Tuesday, May 25, 2010

Have you noticed?


Mountain Forest Stream, originally uploaded by bill.lepere.

My morning hikes on the paved road of Runyon Canyon aren't cutting it. I need nature, sans women in short shorts and bikini tops working on their tans while I huff up the hill, sweaty and red-faced.

I open my windows for blue sky and open Mary Oliver's book of poetry American Primitive, to be transported into nature. The poem GHOSTS begins with:

1
Have you noticed?

2
Where so many millions of powerful bawling beasts
lay down on the earth and died
it's hard to tell now
what's bone, and what merely
was once.

The golden eagle, for instance,
has a bit of heaviness in him;
moreover the huge barns
seem ready, sometimes, to ramble off
toward deeper grass.

I stopped reading with the thought that I am so removed from nature, I never see/stumble across where an animal has died. Roadkill doesn't count. This seems important to me tonight, the realization that so many animals die their natural death, and lie where they fall, unburied by those uncivilized animal family members of theirs. And I was not aware.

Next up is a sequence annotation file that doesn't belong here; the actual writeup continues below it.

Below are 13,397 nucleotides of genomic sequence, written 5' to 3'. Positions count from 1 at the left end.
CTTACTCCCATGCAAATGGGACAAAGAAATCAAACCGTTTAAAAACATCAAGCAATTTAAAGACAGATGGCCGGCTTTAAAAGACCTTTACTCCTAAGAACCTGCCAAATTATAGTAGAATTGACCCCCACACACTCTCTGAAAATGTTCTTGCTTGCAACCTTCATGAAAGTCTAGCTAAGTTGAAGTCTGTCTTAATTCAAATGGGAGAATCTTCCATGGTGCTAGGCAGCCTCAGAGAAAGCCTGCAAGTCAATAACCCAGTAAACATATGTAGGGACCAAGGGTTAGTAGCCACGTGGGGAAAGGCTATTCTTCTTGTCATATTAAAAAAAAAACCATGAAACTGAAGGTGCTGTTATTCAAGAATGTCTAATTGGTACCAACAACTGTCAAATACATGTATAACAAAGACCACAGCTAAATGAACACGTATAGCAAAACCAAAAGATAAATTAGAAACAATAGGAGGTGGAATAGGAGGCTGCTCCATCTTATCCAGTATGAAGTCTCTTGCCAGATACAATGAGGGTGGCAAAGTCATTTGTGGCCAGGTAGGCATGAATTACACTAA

And it makes me aware that I live surrounded by cement. I remember summer drives through the mountain corridor on the way from the Willamette valley to the Oregon coast, and out of my windows were streams and uncharted hikes up fallen logs. I always wished a part of me would pull over and take off into the woods. I also wished a part of me had survival skills, or at least a sense of direction.

Mary Oliver ends her poem:

7
Once only, and then in a dream,
I watched while, secretly
and with the tenderness of any caring woman,
a cow gave birth
to a red calf, tongued him dry and nursed him
in a warm corner
of the clear night
in the fragrant grass
in the wild domains
of the prairie spring, and I asked them,
in my dream I knelt down and asked them
to make room for me.

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